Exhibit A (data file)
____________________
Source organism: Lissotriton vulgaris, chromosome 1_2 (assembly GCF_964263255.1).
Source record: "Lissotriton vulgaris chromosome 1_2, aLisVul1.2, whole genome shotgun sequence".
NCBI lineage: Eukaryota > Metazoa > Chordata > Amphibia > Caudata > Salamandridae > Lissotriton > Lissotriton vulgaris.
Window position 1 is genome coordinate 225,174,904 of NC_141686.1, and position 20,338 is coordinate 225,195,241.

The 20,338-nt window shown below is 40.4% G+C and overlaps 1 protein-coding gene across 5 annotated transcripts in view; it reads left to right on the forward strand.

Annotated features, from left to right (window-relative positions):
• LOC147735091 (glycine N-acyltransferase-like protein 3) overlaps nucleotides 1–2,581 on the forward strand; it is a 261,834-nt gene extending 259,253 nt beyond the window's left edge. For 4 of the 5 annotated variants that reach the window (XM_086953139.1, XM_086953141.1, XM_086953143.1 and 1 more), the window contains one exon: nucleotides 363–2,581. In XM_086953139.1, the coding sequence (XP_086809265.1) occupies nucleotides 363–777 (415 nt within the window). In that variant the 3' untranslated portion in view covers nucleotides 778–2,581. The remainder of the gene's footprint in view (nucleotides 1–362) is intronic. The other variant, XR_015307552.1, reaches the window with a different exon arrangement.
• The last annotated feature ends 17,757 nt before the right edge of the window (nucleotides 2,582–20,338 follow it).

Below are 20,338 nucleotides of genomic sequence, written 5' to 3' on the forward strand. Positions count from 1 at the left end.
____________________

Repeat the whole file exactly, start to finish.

Source organism: Lissotriton vulgaris, chromosome 1_2 (assembly GCF_964263255.1).
Source record: "Lissotriton vulgaris chromosome 1_2, aLisVul1.2, whole genome shotgun sequence".
NCBI lineage: Eukaryota > Metazoa > Chordata > Amphibia > Caudata > Salamandridae > Lissotriton > Lissotriton vulgaris.
Window position 1 is genome coordinate 225,174,904 of NC_141686.1, and position 20,338 is coordinate 225,195,241.

The 20,338-nt window shown below is 40.4% G+C and overlaps 1 protein-coding gene across 5 annotated transcripts in view; it reads left to right on the forward strand.

Annotated features, from left to right (window-relative positions):
• LOC147735091 (glycine N-acyltransferase-like protein 3) overlaps nucleotides 1–2,581 on the forward strand; it is a 261,834-nt gene extending 259,253 nt beyond the window's left edge. For 4 of the 5 annotated variants that reach the window (XM_086953139.1, XM_086953141.1, XM_086953143.1 and 1 more), the window contains one exon: nucleotides 363–2,581. In XM_086953139.1, the coding sequence (XP_086809265.1) occupies nucleotides 363–777 (415 nt within the window). In that variant the 3' untranslated portion in view covers nucleotides 778–2,581. The remainder of the gene's footprint in view (nucleotides 1–362) is intronic. The other variant, XR_015307552.1, reaches the window with a different exon arrangement.
• The last annotated feature ends 17,757 nt before the right edge of the window (nucleotides 2,582–20,338 follow it).

Below are 20,338 nucleotides of genomic sequence, written 5' to 3' on the forward strand. Positions count from 1 at the left end.